President Obama will meet with House Republicans at the White House today in an effort to make progress on raising the nation's debt limit.
This will be the first time that Obama has met with the entirety of the House Republicans since the GOP swept back into power in 2010, and his choice to invite them now underscores the urgency of resolving the current impasse over the debt ceiling.
Republicans have refused to endorse raising the ceiling without attendant spending cuts, and a series of bipartisan talks led by Vice President Joe Biden have produced scant progress.
An increase in the national debt limit that is not accompanied by significant spending cuts and budget reforms to address our government's spending addiction will harm private-sector job creation in America, read a statement released by House Speaker John Boehner (R-OH) in advance of today's meeting. It is critical that any debt limit legislation enacted by Congress include spending cuts and reforms that are greater than the accompanying increase in debt authority being granted to the president.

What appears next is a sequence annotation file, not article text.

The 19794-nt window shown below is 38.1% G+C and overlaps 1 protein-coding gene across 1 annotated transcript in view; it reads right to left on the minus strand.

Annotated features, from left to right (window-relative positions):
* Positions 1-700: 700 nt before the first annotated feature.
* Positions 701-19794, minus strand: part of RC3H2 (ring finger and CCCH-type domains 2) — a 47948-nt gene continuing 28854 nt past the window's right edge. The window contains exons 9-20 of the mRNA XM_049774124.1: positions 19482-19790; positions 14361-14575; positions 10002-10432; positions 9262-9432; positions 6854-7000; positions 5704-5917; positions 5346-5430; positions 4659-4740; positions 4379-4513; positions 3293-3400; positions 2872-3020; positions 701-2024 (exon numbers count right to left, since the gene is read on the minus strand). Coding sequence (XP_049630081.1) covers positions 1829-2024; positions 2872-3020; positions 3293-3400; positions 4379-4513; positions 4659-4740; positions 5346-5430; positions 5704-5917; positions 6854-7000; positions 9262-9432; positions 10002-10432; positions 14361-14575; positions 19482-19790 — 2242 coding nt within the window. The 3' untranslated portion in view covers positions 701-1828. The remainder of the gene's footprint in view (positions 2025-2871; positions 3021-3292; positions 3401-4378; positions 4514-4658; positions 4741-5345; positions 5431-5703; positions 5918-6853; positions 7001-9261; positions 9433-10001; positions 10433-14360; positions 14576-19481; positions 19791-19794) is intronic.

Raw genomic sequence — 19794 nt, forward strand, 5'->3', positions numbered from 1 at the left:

Democrats have accused Republicans of exploiting the situation for political gain, arguing that there is too much at stake to risk the nation defaulting on its debt. House Republicans yesterday forced a vote on a measure to raise the ceiling without cutting spending, a move that Democrats dismissed as empty showmanship.
This is a political stunt, said Rep. Chris Van Hollen (D-Md.). This is about threatening to default on the full faith and credit of the United States unless we put in place a Republican budget.
The symbolic vote mirrored a move last week by Senate Democrats, who called a vote on Rep. Paul Ryan (R-WI)'s divisive budget plan in order to reject it and to expose fractures in the Senate Republican conference, with moderate members choosing to vote against their party's budget proposal.